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Old Gold & Black

'Covers the campus like the magnolias'
"Covers the campus like the magnolias"

Old Gold & Black

"Covers the campus like the magnolias"

Old Gold & Black

The fallacy of the Republican Party’s law and order politics

The Republican Party’s actions do not embody the principles of justice they claim to champion
Although+the+validity+of+that+characterization+of+our+present+times+depends+on+one%E2%80%99s+metrics%2C+it+is+undeniably+false+that+the+Republican+Party+is+universally+committed+to+the+equal+application+of+criminal+justice.
Maryam Khanum
“Although the validity of that characterization of our present times depends on one’s metrics, it is undeniably false that the Republican Party is universally committed to the equal application of criminal justice.”

Dating back to George H.W. Bush’s infamous 1988 racist “Willie Horton”’ attack ad, throughout the Black Lives Matter movement and then the subsequent rise of the progressive prosecutor trend, the American right has proudly and historically claimed to be the party of “law and order.” 

Republicans have reinforced their image as a party committed to the return to normalcy in times of rampant criminality, which they claim is facilitated by Democrats. Although the validity of that characterization of our present times depends on one’s metrics, it is undeniably false that the Republican Party is universally committed to the equal application of criminal justice.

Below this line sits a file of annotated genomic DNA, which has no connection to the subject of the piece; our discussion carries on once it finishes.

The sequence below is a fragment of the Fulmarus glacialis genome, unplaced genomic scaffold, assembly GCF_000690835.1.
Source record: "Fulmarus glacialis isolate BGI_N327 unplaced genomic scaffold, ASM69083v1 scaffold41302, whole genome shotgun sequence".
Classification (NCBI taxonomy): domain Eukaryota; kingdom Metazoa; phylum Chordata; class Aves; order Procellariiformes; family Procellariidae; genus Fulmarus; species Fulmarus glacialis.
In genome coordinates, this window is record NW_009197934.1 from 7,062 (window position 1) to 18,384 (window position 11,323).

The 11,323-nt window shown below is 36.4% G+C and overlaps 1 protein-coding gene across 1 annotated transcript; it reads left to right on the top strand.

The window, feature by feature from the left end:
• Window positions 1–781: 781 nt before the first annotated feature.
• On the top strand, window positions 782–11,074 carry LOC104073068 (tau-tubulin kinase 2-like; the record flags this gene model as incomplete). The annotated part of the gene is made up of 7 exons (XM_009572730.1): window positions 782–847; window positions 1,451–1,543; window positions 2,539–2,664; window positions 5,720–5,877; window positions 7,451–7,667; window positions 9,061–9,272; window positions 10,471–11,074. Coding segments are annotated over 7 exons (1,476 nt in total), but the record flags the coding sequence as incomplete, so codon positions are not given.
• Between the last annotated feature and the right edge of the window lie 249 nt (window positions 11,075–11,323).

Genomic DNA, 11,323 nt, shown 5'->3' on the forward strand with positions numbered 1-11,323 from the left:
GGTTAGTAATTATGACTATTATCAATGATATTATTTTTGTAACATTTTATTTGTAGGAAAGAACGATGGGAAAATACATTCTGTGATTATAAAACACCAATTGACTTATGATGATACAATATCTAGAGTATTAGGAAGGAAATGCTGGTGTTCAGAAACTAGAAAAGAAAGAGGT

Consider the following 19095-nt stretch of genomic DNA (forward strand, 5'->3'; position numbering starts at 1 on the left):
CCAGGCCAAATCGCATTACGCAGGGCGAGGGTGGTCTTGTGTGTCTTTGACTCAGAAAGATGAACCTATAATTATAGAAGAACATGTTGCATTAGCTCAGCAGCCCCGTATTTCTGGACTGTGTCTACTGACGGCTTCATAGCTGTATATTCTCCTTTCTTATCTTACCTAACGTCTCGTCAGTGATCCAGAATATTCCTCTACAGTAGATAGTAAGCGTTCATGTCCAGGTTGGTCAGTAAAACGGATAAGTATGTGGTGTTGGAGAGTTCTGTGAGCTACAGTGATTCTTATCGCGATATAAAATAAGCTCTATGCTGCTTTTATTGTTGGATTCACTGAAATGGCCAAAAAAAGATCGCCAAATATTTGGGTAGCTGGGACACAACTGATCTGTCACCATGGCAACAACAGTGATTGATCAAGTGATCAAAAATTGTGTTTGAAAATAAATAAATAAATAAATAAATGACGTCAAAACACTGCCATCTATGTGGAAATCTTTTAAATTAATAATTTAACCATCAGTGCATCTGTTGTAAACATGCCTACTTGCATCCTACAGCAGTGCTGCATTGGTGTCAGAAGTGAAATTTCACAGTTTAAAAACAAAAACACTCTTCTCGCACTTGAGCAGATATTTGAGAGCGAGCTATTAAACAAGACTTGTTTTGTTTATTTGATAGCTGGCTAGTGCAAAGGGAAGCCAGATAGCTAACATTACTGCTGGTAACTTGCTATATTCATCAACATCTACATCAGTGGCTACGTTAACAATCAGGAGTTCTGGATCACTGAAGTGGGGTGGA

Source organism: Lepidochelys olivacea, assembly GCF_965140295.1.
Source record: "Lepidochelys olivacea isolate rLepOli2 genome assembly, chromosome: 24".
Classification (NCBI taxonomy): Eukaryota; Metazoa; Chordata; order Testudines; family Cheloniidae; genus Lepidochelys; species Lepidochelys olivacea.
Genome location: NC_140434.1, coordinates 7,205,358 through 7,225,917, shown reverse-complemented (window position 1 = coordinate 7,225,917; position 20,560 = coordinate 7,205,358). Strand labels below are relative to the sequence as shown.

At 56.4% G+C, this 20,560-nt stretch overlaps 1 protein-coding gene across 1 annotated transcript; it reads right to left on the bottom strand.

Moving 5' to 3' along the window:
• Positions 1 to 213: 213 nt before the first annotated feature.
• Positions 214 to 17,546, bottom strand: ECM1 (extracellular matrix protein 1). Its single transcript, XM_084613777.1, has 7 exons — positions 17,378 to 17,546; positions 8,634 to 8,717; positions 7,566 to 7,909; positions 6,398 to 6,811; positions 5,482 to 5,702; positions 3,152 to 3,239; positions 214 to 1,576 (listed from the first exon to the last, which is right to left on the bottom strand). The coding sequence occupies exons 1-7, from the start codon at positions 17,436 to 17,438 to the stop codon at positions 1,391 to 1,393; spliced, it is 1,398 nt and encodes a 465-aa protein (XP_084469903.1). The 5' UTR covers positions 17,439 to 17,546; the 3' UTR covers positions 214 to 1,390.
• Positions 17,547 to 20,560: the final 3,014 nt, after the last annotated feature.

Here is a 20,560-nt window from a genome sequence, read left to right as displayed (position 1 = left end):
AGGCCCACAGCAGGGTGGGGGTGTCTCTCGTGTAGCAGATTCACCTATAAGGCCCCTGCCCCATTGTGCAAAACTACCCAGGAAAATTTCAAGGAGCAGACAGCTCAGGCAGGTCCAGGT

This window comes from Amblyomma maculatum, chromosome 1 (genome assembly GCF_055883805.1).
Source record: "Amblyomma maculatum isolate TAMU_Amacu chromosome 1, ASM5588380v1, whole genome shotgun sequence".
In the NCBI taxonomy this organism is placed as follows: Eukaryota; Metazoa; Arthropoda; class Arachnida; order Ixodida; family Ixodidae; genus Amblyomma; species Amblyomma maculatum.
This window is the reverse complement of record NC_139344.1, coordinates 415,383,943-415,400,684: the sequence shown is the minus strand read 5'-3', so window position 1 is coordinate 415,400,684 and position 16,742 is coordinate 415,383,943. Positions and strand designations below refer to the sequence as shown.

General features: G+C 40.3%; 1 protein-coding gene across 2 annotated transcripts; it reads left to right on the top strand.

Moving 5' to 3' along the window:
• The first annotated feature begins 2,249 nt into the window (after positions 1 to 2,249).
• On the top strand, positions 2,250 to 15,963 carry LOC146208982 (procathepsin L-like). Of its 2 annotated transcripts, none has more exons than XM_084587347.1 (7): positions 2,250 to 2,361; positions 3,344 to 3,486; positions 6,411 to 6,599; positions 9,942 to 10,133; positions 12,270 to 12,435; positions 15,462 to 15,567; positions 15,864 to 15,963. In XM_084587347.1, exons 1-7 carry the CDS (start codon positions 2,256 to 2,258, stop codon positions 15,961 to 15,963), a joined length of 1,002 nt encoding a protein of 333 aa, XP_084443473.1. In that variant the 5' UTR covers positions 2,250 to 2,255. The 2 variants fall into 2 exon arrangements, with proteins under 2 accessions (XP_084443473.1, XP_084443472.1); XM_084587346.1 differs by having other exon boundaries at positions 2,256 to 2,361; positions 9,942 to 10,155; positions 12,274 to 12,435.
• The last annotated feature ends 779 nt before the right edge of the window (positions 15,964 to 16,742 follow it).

Admittedly, the modern progressive conception of criminal justice has its limits. However, there is simultaneously a comprehensive failure within the Republican ranks to apply “law and order” irrespective of who is breaking the law. Currently, the Republican Party reads like a sad bunch of apologists for the rich and powerful Americans who habitually break laws without fear of retribution.

The politics of IRS funding

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It is exceedingly difficult under normal circumstances for the IRS to audit and prosecute multinational, billion-dollar companies run by ultra-wealthy owners. These organizations and the individuals who make them up have every incentive to utilize quasi-legal mechanisms to avoid paying taxes they rightfully owe. It is even harder to do so when the IRS is perennially underfunded and understaffed. 

As the popular saying goes, you need money to make money. The IRS is no exception. Fortunately, President Biden’s landmark Inflation Reduction Act included 80 billion dollars in IRS funding$45 billion of which was dedicated to enforcement of existing tax laws. If the Treasury follows its promise of only raising audit rates on those who make $400,000 or more per year, the IRS will smartly be prioritizing audits with the highest returns on investment instead of going after “honest, middle-class taxpayers.” 

The effects could be enormous if realized. Tax criminals have deprived the government of nearly seven trillion dollars over a decade. This is money that could be, and should be, equitably distributed to those who need it most instead of sitting hidden away in Bermudan bank accounts